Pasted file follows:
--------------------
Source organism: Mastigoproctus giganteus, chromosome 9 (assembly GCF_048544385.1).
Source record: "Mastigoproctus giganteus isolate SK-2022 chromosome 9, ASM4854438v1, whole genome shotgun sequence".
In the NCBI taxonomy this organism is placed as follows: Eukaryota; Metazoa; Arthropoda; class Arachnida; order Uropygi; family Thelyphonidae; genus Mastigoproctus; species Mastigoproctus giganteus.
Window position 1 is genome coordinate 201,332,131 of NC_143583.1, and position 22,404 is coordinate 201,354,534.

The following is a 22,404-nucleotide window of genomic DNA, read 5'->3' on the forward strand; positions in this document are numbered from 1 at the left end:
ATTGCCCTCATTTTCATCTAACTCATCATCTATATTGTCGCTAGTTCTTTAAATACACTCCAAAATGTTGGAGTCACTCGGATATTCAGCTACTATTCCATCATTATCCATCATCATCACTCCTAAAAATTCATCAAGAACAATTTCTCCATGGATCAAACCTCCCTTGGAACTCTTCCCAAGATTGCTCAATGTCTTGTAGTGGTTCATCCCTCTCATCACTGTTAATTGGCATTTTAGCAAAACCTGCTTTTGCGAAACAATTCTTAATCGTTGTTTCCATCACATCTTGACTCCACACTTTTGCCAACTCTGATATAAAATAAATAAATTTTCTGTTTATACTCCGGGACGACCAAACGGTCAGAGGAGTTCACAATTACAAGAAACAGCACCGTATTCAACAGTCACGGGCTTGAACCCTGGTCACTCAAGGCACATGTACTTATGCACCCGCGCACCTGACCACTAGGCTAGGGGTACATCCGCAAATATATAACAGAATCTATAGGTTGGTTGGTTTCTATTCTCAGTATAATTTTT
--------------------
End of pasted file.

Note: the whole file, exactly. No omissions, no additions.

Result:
Source organism: Mastigoproctus giganteus, chromosome 9 (assembly GCF_048544385.1).
Source record: "Mastigoproctus giganteus isolate SK-2022 chromosome 9, ASM4854438v1, whole genome shotgun sequence".
In the NCBI taxonomy this organism is placed as follows: Eukaryota; Metazoa; Arthropoda; class Arachnida; order Uropygi; family Thelyphonidae; genus Mastigoproctus; species Mastigoproctus giganteus.
Window position 1 is genome coordinate 201,332,131 of NC_143583.1, and position 22,404 is coordinate 201,354,534.

The following is a 22,404-nucleotide window of genomic DNA, read 5'->3' on the forward strand; positions in this document are numbered from 1 at the left end:
ATTGCCCTCATTTTCATCTAACTCATCATCTATATTGTCGCTAGTTCTTTAAATACACTCCAAAATGTTGGAGTCACTCGGATATTCAGCTACTATTCCATCATTATCCATCATCATCACTCCTAAAAATTCATCAAGAACAATTTCTCCATGGATCAAACCTCCCTTGGAACTCTTCCCAAGATTGCTCAATGTCTTGTAGTGGTTCATCCCTCTCATCACTGTTAATTGGCATTTTAGCAAAACCTGCTTTTGCGAAACAATTCTTAATCGTTGTTTCCATCACATCTTGACTCCACACTTTTGCCAACTCTGATATAAAATAAATAAATTTTCTGTTTATACTCCGGGACGACCAAACGGTCAGAGGAGTTCACAATTACAAGAAACAGCACCGTATTCAACAGTCACGGGCTTGAACCCTGGTCACTCAAGGCACATGTACTTATGCACCCGCGCACCTGACCACTAGGCTAGGGGTACATCCGCAAATATATAACAGAATCTATAGGTTGGTTGGTTTCTATTCTCAGTATAATTTTT